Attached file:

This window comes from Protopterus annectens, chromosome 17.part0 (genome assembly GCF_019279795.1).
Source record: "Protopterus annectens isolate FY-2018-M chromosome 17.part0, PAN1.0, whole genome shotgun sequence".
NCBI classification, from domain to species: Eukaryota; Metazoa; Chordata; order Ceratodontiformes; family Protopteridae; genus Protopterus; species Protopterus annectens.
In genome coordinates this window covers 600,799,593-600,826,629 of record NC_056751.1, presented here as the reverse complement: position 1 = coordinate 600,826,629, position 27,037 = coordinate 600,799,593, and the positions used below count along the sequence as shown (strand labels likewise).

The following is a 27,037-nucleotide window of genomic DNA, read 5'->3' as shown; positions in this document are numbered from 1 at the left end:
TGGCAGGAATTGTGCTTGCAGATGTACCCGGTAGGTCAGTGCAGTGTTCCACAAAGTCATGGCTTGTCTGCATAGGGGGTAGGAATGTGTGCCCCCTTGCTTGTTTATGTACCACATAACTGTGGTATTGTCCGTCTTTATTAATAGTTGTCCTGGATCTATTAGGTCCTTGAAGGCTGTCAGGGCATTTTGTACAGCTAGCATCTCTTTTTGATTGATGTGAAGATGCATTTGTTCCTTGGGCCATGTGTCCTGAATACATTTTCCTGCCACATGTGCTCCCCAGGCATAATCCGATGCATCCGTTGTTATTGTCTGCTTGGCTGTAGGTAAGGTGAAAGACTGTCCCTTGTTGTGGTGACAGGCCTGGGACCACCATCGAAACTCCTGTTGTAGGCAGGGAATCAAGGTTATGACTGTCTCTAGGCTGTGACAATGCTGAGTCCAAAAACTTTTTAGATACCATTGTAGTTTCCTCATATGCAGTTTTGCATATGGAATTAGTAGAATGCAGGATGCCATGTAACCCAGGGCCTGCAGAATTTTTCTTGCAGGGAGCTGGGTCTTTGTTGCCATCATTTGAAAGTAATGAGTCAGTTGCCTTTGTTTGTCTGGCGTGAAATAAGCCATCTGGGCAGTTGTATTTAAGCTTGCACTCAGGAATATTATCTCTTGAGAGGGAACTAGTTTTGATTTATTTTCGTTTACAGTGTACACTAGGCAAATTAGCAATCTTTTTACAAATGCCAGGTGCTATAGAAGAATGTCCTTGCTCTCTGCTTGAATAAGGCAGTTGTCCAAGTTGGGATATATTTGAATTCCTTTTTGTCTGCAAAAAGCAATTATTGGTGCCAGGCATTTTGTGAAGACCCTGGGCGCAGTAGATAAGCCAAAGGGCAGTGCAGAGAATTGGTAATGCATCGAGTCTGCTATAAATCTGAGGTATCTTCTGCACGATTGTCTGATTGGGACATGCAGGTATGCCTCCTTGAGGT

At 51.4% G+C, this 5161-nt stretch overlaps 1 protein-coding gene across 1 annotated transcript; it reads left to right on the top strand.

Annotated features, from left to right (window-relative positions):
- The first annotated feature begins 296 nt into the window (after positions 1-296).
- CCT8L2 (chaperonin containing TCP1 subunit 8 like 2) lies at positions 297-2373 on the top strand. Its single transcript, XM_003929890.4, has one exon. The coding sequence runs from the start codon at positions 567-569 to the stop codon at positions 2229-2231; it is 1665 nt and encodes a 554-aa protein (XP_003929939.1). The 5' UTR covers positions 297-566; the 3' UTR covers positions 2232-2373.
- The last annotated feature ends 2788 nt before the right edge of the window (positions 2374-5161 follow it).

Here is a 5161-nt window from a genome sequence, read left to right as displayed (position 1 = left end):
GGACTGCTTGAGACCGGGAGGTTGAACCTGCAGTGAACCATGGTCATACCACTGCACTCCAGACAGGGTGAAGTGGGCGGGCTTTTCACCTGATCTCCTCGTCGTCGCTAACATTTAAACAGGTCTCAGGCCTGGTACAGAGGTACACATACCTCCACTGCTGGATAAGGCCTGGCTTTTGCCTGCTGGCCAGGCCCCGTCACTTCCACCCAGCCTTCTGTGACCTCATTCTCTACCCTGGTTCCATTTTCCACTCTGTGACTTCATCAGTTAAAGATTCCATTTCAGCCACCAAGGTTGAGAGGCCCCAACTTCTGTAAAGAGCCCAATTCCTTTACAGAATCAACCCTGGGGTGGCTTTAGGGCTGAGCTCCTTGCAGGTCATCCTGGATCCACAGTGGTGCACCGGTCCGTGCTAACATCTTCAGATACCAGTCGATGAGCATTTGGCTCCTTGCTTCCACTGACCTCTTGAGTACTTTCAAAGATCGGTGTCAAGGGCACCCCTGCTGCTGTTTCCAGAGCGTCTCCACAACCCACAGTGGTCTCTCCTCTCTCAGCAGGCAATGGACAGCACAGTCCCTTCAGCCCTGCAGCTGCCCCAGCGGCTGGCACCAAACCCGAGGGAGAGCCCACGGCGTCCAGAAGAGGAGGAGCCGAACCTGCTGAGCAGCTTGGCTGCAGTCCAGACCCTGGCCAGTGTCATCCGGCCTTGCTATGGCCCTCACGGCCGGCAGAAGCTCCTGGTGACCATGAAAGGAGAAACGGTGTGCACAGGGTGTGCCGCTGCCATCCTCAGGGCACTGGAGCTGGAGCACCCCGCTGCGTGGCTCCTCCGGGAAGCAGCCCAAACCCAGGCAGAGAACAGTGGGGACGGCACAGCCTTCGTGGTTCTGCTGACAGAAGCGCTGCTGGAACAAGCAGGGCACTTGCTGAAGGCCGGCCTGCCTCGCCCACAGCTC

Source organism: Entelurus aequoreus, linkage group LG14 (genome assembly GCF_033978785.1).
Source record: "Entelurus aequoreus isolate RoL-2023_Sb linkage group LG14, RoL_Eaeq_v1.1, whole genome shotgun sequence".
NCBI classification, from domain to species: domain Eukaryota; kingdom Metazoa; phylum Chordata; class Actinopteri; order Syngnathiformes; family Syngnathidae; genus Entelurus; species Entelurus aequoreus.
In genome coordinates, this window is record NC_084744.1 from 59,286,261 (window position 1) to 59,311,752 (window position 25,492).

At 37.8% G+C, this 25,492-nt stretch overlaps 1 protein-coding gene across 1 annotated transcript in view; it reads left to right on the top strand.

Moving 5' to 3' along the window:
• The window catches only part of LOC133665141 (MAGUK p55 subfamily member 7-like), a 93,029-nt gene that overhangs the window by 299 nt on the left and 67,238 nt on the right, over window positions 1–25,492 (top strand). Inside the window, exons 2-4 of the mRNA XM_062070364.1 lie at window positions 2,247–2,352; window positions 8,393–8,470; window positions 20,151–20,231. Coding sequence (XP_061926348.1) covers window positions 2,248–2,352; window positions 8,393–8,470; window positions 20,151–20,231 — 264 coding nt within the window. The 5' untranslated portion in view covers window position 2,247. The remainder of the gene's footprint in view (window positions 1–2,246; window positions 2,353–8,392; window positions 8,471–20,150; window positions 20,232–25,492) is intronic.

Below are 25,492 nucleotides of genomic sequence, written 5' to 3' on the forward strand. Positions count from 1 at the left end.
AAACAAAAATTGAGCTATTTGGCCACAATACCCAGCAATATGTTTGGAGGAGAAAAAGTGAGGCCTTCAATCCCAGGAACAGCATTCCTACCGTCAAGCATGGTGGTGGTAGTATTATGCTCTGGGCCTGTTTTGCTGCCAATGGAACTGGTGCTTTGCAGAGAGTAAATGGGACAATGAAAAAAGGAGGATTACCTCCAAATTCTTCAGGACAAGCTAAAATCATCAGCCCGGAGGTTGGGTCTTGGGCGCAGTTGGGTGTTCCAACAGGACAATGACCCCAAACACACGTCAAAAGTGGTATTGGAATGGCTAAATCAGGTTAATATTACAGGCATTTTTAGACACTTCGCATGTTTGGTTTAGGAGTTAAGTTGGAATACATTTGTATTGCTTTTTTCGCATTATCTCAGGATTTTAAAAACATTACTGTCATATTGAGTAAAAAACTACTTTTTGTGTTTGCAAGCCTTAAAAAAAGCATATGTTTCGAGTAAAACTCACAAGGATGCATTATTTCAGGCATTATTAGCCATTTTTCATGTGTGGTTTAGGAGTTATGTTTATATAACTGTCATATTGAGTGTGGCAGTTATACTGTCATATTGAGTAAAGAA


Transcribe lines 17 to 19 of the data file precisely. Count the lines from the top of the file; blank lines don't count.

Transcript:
In genome coordinates, this window is record NC_084744.1 from 59,286,261 (window position 1) to 59,311,752 (window position 25,492).

At 37.8% G+C, this 25,492-nt stretch overlaps 1 protein-coding gene across 1 annotated transcript in view; it reads left to right on the top strand.

Moving 5' to 3' along the window: